The path leading to the cabanas on the family beach of Castaway Cay

The path leading to the cabanas on the family beach of Castaway Cay

Unfortunately, for a ship full of people, cabanas are in extremely short supply.  The only way you are going to get one is if you have high status on Disney, you are extremely lucky, or have a unique situation.  There are only 14 cabanas in the family area and 6 in Serenity Bay.  It’s even harder to get them during high traffic seasons such as the summer.  If you can get one, they are definitely worth it.

New cabanas under construction as the family beach of Castaway Cay

New cabanas under construction as the family beach of Castaway Cay

When you rent a cabana, the night before you will get a paper cabana delivered to your guest room along with instructions and wristbands on how to get there.  Don’t forget your wristbands when you debark the ship.

Activities

The beaches are beautiful and feature crystal clear water.  You can see right down to the bottom and it’s not uncommon to see some sea life such as this Sea Star (apparently they aren’t called “Star Fish” any more).  Don’t worry about more serious water creatures as you never see anything else other than small schools of fish.  On the beach, you will find lots of seashells.  However, Disney reminds you not to take them with you as they want to keep them on their beach.

A Sea Star in Serenity Bay at Disney's Castaway Cay

A Sea Star in Serenity Bay at Disney’s Castaway Cay

There are lots of activities for the kids as well.  Pelican Plunge is a water play area on a floating platform with two water slides.  Spring-a-leak is another water play area themed as a washed-away beach dwelling.  Scuttle’s Cove is for young children and features activities arranged by the counselors from the ship.  They also offer free child care here but you need to schedule it to reserve a spot.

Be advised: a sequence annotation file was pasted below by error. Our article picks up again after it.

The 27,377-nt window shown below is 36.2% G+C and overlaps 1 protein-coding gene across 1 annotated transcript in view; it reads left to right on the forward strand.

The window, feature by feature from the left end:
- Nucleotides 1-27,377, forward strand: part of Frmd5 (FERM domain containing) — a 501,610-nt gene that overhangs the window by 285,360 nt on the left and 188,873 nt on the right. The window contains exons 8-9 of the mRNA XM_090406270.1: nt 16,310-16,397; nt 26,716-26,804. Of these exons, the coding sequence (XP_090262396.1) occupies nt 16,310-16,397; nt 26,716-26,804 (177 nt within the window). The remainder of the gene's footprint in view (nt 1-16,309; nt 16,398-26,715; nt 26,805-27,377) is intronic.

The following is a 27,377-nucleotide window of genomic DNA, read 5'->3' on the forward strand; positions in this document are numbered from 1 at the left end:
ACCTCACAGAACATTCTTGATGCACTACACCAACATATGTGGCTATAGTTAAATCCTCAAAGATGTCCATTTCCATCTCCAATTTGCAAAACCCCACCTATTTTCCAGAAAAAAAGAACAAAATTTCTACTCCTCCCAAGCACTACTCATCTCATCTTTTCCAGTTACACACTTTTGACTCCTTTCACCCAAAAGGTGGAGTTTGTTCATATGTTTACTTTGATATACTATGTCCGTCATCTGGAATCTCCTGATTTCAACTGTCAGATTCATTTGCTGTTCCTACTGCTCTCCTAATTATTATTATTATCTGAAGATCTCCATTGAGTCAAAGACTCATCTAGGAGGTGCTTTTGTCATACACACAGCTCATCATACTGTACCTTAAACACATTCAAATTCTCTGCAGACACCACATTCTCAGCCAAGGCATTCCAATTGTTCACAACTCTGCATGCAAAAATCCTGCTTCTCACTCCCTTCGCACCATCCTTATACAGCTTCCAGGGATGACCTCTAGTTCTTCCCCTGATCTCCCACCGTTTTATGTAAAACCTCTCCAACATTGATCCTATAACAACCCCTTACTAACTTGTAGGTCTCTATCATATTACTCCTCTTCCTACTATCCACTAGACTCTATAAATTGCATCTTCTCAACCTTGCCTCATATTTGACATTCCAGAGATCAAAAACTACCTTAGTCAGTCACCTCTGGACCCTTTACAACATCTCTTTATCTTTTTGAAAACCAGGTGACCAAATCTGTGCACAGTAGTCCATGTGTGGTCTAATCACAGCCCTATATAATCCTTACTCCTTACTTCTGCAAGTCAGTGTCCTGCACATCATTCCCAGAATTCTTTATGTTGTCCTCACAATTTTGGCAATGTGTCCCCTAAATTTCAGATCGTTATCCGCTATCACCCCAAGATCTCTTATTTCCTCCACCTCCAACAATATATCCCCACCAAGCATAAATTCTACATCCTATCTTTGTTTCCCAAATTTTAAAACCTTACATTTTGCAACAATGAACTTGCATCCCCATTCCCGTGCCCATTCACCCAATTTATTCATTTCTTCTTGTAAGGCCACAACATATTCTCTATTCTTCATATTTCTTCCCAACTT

If you are into snorkeling be sure and rent some snorkeling equipment and check out the Snorkeling Lagoon with two paths for novice and experiences snorkelers.  The water is so clear there is plenty to see.  You can also rent inner tubes and floats to enjoy your time on the beach.

There are also a number of places to play games such as ping-pong and shuffleboard.  These can be found in the Grouper Game Pavilion  as well as the In Da Shade Game Pavilion.

As with any Disney location, if you happen to be at the right spot at the right time, you will find a character greeting.

Port Adventures

For those that really like the water, you can arrange for various port adventures before you go.  These include activities such as parasailing, watercrafts, and kayaking.  You can also get some hands-on time with stingrays here (although most ports of call have excursions for this)  Most of these activities depart from Marge’s Barges close to where you debark the ship.

An aerial view of Marge's Barges from the aft section of the ship.

An aerial view of Marge’s Barges from the aft section of the ship.

Dining

Just like on the ship, food is included on the island.  You have the choice of visiting Cookies BBQ or Cookies 2 in Serenity Bay (for those without children).   The BBQ features items such as burgers, brats, steaks, and fish.  They tend to cook everything well done.  They also have a few desserts such as cookies available too.